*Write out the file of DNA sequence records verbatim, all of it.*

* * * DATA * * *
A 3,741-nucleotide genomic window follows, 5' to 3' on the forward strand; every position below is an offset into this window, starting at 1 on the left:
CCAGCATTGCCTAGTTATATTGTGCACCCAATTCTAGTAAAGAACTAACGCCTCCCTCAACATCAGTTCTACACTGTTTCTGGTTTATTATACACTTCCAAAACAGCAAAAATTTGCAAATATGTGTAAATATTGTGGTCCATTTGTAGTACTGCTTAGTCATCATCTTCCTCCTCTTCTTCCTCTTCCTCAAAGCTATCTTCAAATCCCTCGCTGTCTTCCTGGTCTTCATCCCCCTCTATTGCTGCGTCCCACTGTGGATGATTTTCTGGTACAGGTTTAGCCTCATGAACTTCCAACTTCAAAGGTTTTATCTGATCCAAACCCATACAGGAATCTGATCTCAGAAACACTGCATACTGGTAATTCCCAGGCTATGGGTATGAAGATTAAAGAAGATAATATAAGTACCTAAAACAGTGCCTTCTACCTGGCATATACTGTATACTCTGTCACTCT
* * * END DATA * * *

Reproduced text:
A 3,741-nucleotide genomic window follows, 5' to 3' on the forward strand; every position below is an offset into this window, starting at 1 on the left:
CCAGCATTGCCTAGTTATATTGTGCACCCAATTCTAGTAAAGAACTAACGCCTCCCTCAACATCAGTTCTACACTGTTTCTGGTTTATTATACACTTCCAAAACAGCAAAAATTTGCAAATATGTGTAAATATTGTGGTCCATTTGTAGTACTGCTTAGTCATCATCTTCCTCCTCTTCTTCCTCTTCCTCAAAGCTATCTTCAAATCCCTCGCTGTCTTCCTGGTCTTCATCCCCCTCTATTGCTGCGTCCCACTGTGGATGATTTTCTGGTACAGGTTTAGCCTCATGAACTTCCAACTTCAAAGGTTTTATCTGATCCAAACCCATACAGGAATCTGATCTCAGAAACACTGCATACTGGTAATTCCCAGGCTATGGGTATGAAGATTAAAGAAGATAATATAAGTACCTAAAACAGTGCCTTCTACCTGGCATATACTGTATACTCTGTCACTCT